A recent survey by McKinsey shows that 50% of respondents have adopted artificial intelligence (AI) in their business, with 22% reporting that over 5% of their earnings can already be attributed to AI. Furthermore, global consultancy Deloitte argues that social robots that integrate AI are also on the rise, as they provide the AI with a “body” that can foster tangible service interactions. Despite the potential advantages of technologies such as AI and social robots, their integration into the business is not without challenges. Therefore, stakeholders are keen to understand how to integrate social robots and AI successfully.
Three factors should be considered to facilitate a successful integration of social robots and AI in the marketplace:
Key factor 1: Gradual integration
First, managing change is challenging for both businesses and individuals. Even if the end result is positive in terms of the obtained benefits, humans are often reluctant to change their habits. Similarly, the integration of AI and social robots in the workplace, or during a service encounter, requires the user to adapt to a new scenario. For instance, in the past, many financial services were provided by humans. However, more recently, service interactions have increasingly become automated. In order to make this change less disruptive, gradual integration is key. To make the integration more gradual, rather than being forced, users should have options during a transition phase. These options could be based on the traditional service model, where the service is provided by a fellow human, and perhaps enhanced with some AI. Alternatively, users that are more technology savvy, could opt to use the fully automated version using AI or robots. Moreover, incentive schemes for early adopters of these technologies could accelerate integration and acceptance.
Besides reducing potential reluctance by users, a gradual integration may also lead to a more “error free” functioning of these technologies. Feedback gathered from early adopters of these technologies may enable companies to fix computational bugs that can lead to malfunctioning and reduced user acceptance. Consequently, if these technologies operate more efficiently and error-free in terms of addressing user’s needs, the likelihood of acceptance increases.
Key factor 2: Perceived added value
Second, perceived value is integral to most consumer transactions. In this context, we need to ask ourselves what added value social robots and AI can provide. Although scholars have identified a variety of value dimensions, broadly speaking, perceived value can be categorized from a utilitarian and hedonic perspective. Utilitarian value is based on a user’s perceptions such as added efficiency, ease of use, time and cost savings. Conversely, hedonic value is associated with the pleasure and enjoyment derived from an experience. To date, the majority of these technologies are integrated to add utilitarian value. For example, AI enabled chatbots are supposed to lead to faster response times compared to humans, in particular when dealing with standard processes and questions. Nevertheless, in recent years, social robots and AI have increasingly been positioned as technologies that can also provide hedonic value to their users. For instance, various hotels (e.g. Alibaba’s FlyZoo Hotel, Henna Hotels) are using social robots to greet customers and for various service tasks. Indeed, there may be utilitarian motives associated with these tasks, but customers are also visiting these hotels to draw some pleasure from experiencing service interactions with novel technologies.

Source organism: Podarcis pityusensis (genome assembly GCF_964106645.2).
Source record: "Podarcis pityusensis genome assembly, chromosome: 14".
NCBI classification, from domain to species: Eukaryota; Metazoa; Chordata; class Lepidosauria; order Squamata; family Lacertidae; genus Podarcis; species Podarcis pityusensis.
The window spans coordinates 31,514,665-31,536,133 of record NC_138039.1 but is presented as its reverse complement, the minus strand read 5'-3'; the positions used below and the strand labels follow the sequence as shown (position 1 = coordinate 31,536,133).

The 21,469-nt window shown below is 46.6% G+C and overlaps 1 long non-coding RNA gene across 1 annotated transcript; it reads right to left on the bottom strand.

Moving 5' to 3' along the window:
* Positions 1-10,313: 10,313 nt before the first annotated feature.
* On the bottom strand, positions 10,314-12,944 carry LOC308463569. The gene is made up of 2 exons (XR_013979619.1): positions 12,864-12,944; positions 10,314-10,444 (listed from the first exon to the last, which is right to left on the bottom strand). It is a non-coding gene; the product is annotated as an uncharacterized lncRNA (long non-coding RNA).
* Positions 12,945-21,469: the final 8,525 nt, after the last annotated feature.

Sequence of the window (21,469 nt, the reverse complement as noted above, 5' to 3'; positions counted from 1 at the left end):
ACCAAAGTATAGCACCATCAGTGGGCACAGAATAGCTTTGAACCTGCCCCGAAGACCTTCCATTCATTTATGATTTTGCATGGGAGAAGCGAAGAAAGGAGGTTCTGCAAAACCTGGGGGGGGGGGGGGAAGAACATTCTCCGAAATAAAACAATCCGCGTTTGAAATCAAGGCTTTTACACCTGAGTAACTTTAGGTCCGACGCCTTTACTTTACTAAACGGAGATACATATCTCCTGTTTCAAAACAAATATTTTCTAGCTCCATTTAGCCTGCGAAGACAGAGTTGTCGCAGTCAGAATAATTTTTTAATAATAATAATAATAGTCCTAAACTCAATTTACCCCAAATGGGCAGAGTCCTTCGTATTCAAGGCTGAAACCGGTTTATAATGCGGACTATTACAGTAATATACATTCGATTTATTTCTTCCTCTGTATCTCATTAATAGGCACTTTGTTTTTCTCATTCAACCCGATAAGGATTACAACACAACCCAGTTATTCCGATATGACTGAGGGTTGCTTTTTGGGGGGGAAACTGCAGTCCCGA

The goal should not be to replace human staff
As outlined in the impact paper I wrote as part of ESCP Business School’s post-Covid series, key to a successful integration of these technologies is that companies keep in mind the specific tasks performed by social robots and AI. Scholars argue that depending on the intelligence required to perform the task, AI and robots are able to perform tasks independently, in collaboration with humans, or in some cases humans are still an absolute necessity. Therefore, users need to understand very clearly how these technologies add value to the process and/or service interactions, be they utilitarian or hedonic. The goal should not be to replace human staff. Rather, these technologies and humans should collaborate to improve the overall experience; so that humans are freed up for activities at which they’re better, thus assuring that the end user receives the added value.
Key factor 3: Ethical treatment
Last, but certainly not least, ethical treatment should come into play as an overarching umbrella during the integration process of these technologies. An integration of social robots and AI that can affect people´s well-being negatively – be it physiologically, psychologically, or even financially – would not be ethical. Hence, ethics need to be considered at all stages of this process. The regulation of robotics and AI to protect the safety, rights and freedoms of persons is a hot topic these days and governmental bodies are proposing regulation. Further, ethics are complex and different cultural viewpoints need to be taken into account, as I elaborate in a recent article. This is an integral part of protecting consumers’ rights across the globe.
Finally, while these three factors may not cover the full complexity of successful integration of AI and social robots, they can be used as an initial framework that supports this challenging process.
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